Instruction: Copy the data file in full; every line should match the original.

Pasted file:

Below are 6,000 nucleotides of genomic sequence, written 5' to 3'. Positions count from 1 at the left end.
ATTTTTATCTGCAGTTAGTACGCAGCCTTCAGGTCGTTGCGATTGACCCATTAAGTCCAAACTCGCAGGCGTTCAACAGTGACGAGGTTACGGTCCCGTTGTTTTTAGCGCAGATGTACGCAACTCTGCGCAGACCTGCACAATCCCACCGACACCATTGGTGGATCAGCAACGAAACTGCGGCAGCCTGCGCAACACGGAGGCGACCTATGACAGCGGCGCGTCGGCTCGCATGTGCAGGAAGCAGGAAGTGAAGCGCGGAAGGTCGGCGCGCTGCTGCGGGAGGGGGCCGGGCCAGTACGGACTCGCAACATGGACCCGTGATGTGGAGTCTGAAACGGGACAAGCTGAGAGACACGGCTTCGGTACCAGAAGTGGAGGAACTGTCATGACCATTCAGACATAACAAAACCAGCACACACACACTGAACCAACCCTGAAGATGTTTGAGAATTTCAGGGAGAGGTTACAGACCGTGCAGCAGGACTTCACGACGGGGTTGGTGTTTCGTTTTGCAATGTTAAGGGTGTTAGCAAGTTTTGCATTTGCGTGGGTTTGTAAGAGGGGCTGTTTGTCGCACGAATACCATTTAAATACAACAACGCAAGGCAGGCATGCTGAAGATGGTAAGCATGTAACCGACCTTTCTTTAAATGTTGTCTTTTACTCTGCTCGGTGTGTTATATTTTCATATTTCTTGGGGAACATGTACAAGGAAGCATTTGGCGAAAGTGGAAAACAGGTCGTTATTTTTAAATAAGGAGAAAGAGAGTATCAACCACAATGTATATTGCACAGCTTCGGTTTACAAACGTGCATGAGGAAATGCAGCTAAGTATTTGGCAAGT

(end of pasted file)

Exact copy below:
Below are 6,000 nucleotides of genomic sequence, written 5' to 3'. Positions count from 1 at the left end.
ATTTTTATCTGCAGTTAGTACGCAGCCTTCAGGTCGTTGCGATTGACCCATTAAGTCCAAACTCGCAGGCGTTCAACAGTGACGAGGTTACGGTCCCGTTGTTTTTAGCGCAGATGTACGCAACTCTGCGCAGACCTGCACAATCCCACCGACACCATTGGTGGATCAGCAACGAAACTGCGGCAGCCTGCGCAACACGGAGGCGACCTATGACAGCGGCGCGTCGGCTCGCATGTGCAGGAAGCAGGAAGTGAAGCGCGGAAGGTCGGCGCGCTGCTGCGGGAGGGGGCCGGGCCAGTACGGACTCGCAACATGGACCCGTGATGTGGAGTCTGAAACGGGACAAGCTGAGAGACACGGCTTCGGTACCAGAAGTGGAGGAACTGTCATGACCATTCAGACATAACAAAACCAGCACACACACACTGAACCAACCCTGAAGATGTTTGAGAATTTCAGGGAGAGGTTACAGACCGTGCAGCAGGACTTCACGACGGGGTTGGTGTTTCGTTTTGCAATGTTAAGGGTGTTAGCAAGTTTTGCATTTGCGTGGGTTTGTAAGAGGGGCTGTTTGTCGCACGAATACCATTTAAATACAACAACGCAAGGCAGGCATGCTGAAGATGGTAAGCATGTAACCGACCTTTCTTTAAATGTTGTCTTTTACTCTGCTCGGTGTGTTATATTTTCATATTTCTTGGGGAACATGTACAAGGAAGCATTTGGCGAAAGTGGAAAACAGGTCGTTATTTTTAAATAAGGAGAAAGAGAGTATCAACCACAATGTATATTGCACAGCTTCGGTTTACAAACGTGCATGAGGAAATGCAGCTAAGTATTTGGCAAGT